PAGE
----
back to article Amazon's latest directive: Report to the office 'cos we're watching you

Amazon has contacted staff it says are not clocking into the office three days a week "even though your assigned building is ready," according to a leaked memo which warns them they're falling short of expectations. Unhappy recipients forwarded the missive to the Financial Times, while still others sent screenshots of internal …

  1. Michael Hoffmann Silver badge


    Just reading this article gives me something akin to PTSD, remembering my time there.

    3 months of doing nothing much but learning and drinking the kool-aid, 6 months of an amazing project - followed by 9 months of hell. Trying to get to 2 years, somehow, for the stock options, but had to bail or face months of therapy (which is what happened to a coworker, who stuck it out and had to spend months getting mental health treatment). The lowest rated manager was put in charge of the team, after the 2 *highest* rated ones were driven out and the regional manager bailed in disgust after a mere 4 or 5 months. I went from getting cheered and accoladed to being put on a PIP in 4(!) weeks, just as a result of that "civil war".

    With the good people leaving - or getting laid off - what's left must increasingly be a sediment layer of sociopathy, looking more like late Western Rome or Byzantium, in its internecine warfare and backstabbing, while waving their previous, weaponised "leadership principles" around like a Labarum. (yes, I've been reading A.Goldsworthy's Fall of Rome, why do you ask? ;) )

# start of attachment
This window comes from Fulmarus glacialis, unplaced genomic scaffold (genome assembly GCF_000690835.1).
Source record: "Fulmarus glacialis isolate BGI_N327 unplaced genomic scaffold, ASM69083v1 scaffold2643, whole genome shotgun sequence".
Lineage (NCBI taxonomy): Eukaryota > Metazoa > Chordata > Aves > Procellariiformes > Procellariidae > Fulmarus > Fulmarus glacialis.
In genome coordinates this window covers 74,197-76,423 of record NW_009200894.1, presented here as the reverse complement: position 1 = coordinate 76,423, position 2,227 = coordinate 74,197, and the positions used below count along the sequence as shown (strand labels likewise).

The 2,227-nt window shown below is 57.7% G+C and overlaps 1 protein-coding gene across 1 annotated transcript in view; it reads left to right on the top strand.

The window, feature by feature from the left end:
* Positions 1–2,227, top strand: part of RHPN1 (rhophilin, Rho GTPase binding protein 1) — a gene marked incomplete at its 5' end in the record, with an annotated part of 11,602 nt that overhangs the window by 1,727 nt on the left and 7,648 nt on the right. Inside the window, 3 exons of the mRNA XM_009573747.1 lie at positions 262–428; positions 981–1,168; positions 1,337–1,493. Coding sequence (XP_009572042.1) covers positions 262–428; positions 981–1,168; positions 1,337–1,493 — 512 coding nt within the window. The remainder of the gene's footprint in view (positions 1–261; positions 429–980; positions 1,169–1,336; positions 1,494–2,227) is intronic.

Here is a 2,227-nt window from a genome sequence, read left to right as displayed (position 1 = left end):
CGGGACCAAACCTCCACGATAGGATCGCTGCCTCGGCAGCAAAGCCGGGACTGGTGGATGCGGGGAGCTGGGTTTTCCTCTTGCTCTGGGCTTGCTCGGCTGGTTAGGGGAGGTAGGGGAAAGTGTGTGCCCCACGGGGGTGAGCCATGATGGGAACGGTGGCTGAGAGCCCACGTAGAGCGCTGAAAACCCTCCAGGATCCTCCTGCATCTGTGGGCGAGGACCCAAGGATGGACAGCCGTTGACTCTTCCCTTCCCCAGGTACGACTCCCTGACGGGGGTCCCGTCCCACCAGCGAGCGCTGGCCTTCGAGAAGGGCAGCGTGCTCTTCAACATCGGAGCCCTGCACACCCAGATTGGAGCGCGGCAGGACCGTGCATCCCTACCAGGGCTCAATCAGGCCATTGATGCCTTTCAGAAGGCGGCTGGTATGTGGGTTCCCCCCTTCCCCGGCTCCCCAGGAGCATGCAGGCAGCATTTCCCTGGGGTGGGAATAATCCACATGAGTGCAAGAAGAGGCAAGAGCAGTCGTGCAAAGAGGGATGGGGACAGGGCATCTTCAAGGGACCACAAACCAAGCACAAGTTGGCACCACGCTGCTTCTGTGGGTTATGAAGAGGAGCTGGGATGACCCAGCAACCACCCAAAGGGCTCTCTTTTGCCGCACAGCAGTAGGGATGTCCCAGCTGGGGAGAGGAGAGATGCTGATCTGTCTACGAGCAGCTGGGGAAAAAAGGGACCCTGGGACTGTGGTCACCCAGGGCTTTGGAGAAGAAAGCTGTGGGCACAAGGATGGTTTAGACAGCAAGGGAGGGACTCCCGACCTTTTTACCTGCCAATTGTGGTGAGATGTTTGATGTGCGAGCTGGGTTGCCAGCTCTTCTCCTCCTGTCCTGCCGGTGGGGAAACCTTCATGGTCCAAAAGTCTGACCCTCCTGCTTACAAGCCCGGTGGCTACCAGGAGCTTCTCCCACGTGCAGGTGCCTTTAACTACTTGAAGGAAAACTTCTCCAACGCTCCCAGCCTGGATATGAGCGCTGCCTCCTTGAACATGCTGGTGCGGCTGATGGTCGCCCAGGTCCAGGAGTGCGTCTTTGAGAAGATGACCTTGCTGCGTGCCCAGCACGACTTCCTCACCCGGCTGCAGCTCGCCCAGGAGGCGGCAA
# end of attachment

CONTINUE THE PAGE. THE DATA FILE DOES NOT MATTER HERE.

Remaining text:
Was thinking of posting this anonymously, but no, I'm leaving my name on this. You can get fucked, Amazon/AWS!

    1. Anonymous Coward
      Anonymous Coward

      Re: PTSD

      There are some Amazon offices near me. If I were to apply for a position they might even offer me a job, but as everything I've read says it's like a toxic hellhole only without the "like", I'm not going to even try. This post just is just yet more proof of that.

      1. werdsmith Silver badge

        Re: PTSD

        I really must stop being so lazy and start using other retailers.

    2. CrazyOldCatMan Silver badge

      Re: PTSD

      what's left must increasingly be a sediment layer of sociopathy

      Looks like they have learnt all the wrong lessons from how Motorola used to do it (don't know if they still do). One of the loathed features - if you manager was bad at politics or arguing your case in the rankings and rating meetings, you were never, ever, ever going to get promoted, no matter how well you did your job.

      And the whole 'internal competition' thing where you were encouraged to 'compete' with all your peers - which lead to mistrust, backstabbing and outright sabotage of other peoples projects.

      I lasted almost 2 years there before I'd had enough of the lies, lack of career and outright corruption of the place and went to be a contractor.

  2. Arty Effem

    No results from those who contacted their manager after presumably getting the email in error.

    If you can count up to three and think you received this email in error, ask yourself how it could have happened given that we use one of those computer thingies to record your clocking in/out.

    1. Cliffwilliams44 Silver badge

      Honestly I can't believe how dumb this communication is!

      Never send out targeted emails like this. If you have real proof one individual has violated policy you deal with that with HR PRIVATELY!

      You send out a global email re-stating the policy, you can infer that "some" people are not adhering to the policy.

      Those who are following the policy will see this email and react with "well, this doesn't apply to me." Those who are not will react with "oh, how do they know, are they monitoring us? Maybe I'd better start following the policy!"